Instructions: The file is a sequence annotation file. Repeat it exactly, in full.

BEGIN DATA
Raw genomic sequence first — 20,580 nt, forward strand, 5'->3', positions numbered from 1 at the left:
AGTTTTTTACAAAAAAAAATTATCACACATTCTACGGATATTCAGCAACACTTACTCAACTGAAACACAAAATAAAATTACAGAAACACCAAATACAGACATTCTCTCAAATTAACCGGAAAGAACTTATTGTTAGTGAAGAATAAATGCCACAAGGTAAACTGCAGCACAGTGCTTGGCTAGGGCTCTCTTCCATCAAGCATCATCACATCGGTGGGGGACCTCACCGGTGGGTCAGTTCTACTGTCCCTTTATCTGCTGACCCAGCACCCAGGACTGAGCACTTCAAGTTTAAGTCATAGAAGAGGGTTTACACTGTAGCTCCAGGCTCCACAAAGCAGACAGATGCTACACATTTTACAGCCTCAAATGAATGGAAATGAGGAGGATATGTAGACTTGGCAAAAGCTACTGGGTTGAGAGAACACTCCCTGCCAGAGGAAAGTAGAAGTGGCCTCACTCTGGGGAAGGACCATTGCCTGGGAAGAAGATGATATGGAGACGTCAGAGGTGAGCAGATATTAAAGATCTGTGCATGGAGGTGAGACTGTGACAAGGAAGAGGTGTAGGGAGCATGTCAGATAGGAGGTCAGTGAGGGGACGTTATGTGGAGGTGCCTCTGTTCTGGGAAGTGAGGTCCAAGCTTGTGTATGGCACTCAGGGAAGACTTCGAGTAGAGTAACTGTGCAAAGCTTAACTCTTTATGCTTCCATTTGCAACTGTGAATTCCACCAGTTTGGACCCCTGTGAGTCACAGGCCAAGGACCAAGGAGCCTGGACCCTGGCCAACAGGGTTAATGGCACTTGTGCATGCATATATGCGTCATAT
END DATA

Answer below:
Raw genomic sequence first — 20,580 nt, forward strand, 5'->3', positions numbered from 1 at the left:
AGTTTTTTACAAAAAAAAATTATCACACATTCTACGGATATTCAGCAACACTTACTCAACTGAAACACAAAATAAAATTACAGAAACACCAAATACAGACATTCTCTCAAATTAACCGGAAAGAACTTATTGTTAGTGAAGAATAAATGCCACAAGGTAAACTGCAGCACAGTGCTTGGCTAGGGCTCTCTTCCATCAAGCATCATCACATCGGTGGGGGACCTCACCGGTGGGTCAGTTCTACTGTCCCTTTATCTGCTGACCCAGCACCCAGGACTGAGCACTTCAAGTTTAAGTCATAGAAGAGGGTTTACACTGTAGCTCCAGGCTCCACAAAGCAGACAGATGCTACACATTTTACAGCCTCAAATGAATGGAAATGAGGAGGATATGTAGACTTGGCAAAAGCTACTGGGTTGAGAGAACACTCCCTGCCAGAGGAAAGTAGAAGTGGCCTCACTCTGGGGAAGGACCATTGCCTGGGAAGAAGATGATATGGAGACGTCAGAGGTGAGCAGATATTAAAGATCTGTGCATGGAGGTGAGACTGTGACAAGGAAGAGGTGTAGGGAGCATGTCAGATAGGAGGTCAGTGAGGGGACGTTATGTGGAGGTGCCTCTGTTCTGGGAAGTGAGGTCCAAGCTTGTGTATGGCACTCAGGGAAGACTTCGAGTAGAGTAACTGTGCAAAGCTTAACTCTTTATGCTTCCATTTGCAACTGTGAATTCCACCAGTTTGGACCCCTGTGAGTCACAGGCCAAGGACCAAGGAGCCTGGACCCTGGCCAACAGGGTTAATGGCACTTGTGCATGCATATATGCGTCATAT